If you happened to sleep through all of the World Cup action on December 6, then the name Goncalo Ramos might not need much to you. If you did watch Portugal’s match against Switzerland, though, you’ll know exactly why the soccer world is buzzing about the young striker.
Ramos, who plays his club football for Benfica, started ahead of Cristiano Ronaldo. Not only did he put in an all-around performance, but he scored a hat trick as Portugal cruised to victory. As you might expect, that has supporters around the world dreaming of their favorite club signing the youngster.
And, as much as I hate to rain on everyone’s collective parade, there is one glaring issue: Goncalo Ramos’ release clause.
Goncalo Ramos burst onto the global soccer scene with a World Cup hat trick
As anyone who’s ever sat through a drab 0-0 draw can confirm, scoring a single goal can be challenging. Recording three in a single game, let alone a World Cup knockout match, is a feat worth appreciating. And, after his hat trick against Switzerland, the soccer world is giving Goncalo Ramos a standing ovation.
The Benfica man started in place of Cristiano Ronaldo — manager Fernando Santos insisted it was a tactical choice, not a disciplinary one — and Ramos made the most of his opportunity. He played a complete game, running off the ball, providing pressing triggers, and just looking like a modern striker. Oh yeah, and he also scored three goals in three different ways. One was a powerful finish after receiving a pass in the box, the second came from a near-post run, and the third featured the forward getting involved in transition before latching onto a through ball.
That all-around performance has grabbed the headlines and gotten fans dreaming about a big transfer. Could Ramos be this year’s James Rodriguez and turn the World Cup into a move to a soccer superpower?
Goncalo Ramos’ contract means that Benfica aren’t under pressure to sell
One of the factors in a potential transfer is how much the original club needs to sell. If there’s financial pressure or a player is in the last year of their contract, the brass might bite the bullet to get some extra cash into the coffers.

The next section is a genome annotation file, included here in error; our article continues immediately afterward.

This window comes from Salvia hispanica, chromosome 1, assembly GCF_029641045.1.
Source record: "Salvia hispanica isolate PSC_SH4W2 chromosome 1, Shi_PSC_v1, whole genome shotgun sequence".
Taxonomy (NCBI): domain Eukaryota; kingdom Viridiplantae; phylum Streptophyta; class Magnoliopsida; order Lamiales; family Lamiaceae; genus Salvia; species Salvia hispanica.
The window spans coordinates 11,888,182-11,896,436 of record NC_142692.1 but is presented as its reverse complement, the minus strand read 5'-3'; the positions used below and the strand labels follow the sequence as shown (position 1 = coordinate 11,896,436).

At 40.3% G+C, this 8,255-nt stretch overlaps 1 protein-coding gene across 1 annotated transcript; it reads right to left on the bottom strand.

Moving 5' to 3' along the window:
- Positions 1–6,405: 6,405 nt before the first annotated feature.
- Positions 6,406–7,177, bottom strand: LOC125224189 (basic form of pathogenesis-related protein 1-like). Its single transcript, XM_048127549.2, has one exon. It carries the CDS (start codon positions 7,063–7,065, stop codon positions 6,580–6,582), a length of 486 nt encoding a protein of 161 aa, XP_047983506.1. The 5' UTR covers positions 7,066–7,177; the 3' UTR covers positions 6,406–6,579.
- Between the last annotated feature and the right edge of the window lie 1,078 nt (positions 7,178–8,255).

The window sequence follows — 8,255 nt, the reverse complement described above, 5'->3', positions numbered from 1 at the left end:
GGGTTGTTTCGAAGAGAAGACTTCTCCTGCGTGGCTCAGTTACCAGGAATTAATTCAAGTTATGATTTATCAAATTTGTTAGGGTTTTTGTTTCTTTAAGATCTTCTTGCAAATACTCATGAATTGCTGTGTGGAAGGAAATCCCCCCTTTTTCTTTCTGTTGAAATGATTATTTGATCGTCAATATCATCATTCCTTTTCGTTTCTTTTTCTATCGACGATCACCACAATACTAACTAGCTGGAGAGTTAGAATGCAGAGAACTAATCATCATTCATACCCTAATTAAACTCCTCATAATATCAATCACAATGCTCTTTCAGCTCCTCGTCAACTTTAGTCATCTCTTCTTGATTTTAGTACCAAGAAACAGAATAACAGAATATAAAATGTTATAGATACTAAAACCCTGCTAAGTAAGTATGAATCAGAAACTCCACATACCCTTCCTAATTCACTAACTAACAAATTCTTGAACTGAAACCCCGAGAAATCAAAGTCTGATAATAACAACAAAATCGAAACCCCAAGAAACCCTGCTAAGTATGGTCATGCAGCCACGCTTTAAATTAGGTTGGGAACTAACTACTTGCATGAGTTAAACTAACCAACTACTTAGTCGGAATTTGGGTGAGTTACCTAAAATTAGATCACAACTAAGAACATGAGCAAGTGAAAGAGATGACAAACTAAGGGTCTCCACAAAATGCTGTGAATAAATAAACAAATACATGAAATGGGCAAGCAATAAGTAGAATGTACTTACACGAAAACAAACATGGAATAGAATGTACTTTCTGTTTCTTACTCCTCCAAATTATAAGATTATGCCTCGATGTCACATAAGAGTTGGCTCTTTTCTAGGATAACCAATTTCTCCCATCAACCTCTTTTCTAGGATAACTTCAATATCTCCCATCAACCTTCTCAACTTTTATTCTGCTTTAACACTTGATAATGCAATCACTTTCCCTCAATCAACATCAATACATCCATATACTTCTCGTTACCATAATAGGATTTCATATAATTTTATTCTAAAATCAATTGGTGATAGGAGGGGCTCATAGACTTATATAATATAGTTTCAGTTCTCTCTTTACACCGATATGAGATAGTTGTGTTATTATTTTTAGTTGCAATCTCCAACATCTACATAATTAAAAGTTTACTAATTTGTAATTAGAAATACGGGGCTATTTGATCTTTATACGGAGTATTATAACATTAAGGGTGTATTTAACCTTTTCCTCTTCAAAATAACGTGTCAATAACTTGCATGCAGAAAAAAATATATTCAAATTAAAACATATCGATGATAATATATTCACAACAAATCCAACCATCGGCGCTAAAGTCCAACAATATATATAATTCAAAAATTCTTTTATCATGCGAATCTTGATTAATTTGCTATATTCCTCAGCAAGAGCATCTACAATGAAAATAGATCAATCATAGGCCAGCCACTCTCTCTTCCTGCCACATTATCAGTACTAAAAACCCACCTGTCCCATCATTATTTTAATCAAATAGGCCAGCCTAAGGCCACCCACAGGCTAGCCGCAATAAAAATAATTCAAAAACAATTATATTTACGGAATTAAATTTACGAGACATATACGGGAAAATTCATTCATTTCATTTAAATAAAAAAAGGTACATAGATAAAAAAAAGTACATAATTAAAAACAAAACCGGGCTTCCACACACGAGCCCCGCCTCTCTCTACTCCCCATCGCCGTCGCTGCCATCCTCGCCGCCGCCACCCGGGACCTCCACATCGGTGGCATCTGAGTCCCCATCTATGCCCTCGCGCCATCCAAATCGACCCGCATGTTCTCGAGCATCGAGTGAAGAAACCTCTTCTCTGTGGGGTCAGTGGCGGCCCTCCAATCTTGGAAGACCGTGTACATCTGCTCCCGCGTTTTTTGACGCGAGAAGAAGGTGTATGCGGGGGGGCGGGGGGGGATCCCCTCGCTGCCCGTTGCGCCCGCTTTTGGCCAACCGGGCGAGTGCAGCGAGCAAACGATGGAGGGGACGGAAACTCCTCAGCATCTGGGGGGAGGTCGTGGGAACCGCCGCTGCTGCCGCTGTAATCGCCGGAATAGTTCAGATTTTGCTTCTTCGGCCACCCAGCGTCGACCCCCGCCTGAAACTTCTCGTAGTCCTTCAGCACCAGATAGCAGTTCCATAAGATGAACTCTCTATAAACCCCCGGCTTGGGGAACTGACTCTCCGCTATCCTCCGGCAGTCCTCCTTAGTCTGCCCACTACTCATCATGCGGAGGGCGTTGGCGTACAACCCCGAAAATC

Benfica, however, won’t be in that position.
From a contractual perspective, Goncalo Ramos is tied down until 2025 (h/t The Athletic). That means Benfica won’t be feeling the pressure to sell him at one specific time. If they don’t receive a reasonable offer in January, for example, they can wait until the summer. Should the bids still be unacceptable, the can could keep bouncing further and further down the road.
And at a club level, it’s also worth noting that Benfica are in the Champions League Round of 16 and have a comfortable tie against Club Brugge. While their finances haven’t been ideal over the past two years — you can check out an in-depth Swiss Ramble thread if you’re curious about the nuts and bolts — pushing deeper into European competition and sitting atop Portugal’s Liga Nos will provide a bit more financial cushion.
How old is Goncalo Ramos?
Soccer, perhaps more than any other sport, prioritizes youth. Goncalo Ramos and Benfica have that on their side.
The striker is 21 years old, which puts him in a sweet spot. While there’s still room for him to grow, he hasn’t just burst onto the scene. There will be enough data on him so that clubs around Europe will feel like they can make a legitimate offer rather than simply taking a shot in the dark.
Ramos’ age also provides some insurance for the buying club. Should the forward fail to settle into a hypothetical move, he’ll still retain some resale value. Losing a bit of money will sting, but recouping 50% of your outlay is certainly better than buying a 30-year-old and either buying him out or keeping him on the bench because he’s unsellable.
That age-based reality, however, can be good or bad, depending on your perspective. While buying teams will feel more comfortable purchasing Goncalo Ramos, Benfica will also know that reality and can leverage those advantages into a higher price.
Goncalo Ramos release clause: Benfica hold all the cards here
Thus far, we’ve laid out some reasons why buying Goncalo Ramos could be a costly endeavor. Now, we’re reaching the real elephant in the room.
For those who are unfamiliar with soccer, some players have release clauses written into their contracts. A release clause is a sum that, if paid, will release the player in question from their current contract, allowing to join the club that paid it. They’re often incredibly high — think a “stupid money” price — and Ramos’ is no exception.
So, how large is Goncalo Ramos’ release clause? According to The Athletic, roughly $125 million.
And while it’s unlikely that any club is going to pay that sum, it means that Benfica do hold the ultimate trump card. Since there’s an established price already set, the Portuguese club can’t really be bullied at this point in time. They can simply point to the release clause, and should someone offer a sizable sum, maybe they’ll accept the bid. If it’s not satisfactory, they can try again next transfer window.
Given his obvious potential and the fact that Benfica, with all due respect, is a selling club, it’s safe to assume that Goncalo Ramos will be making a big-time move sooner rather than later. As things currently stand, though, that transfer will 1) be pretty price and 2) probably won’t happen immediately.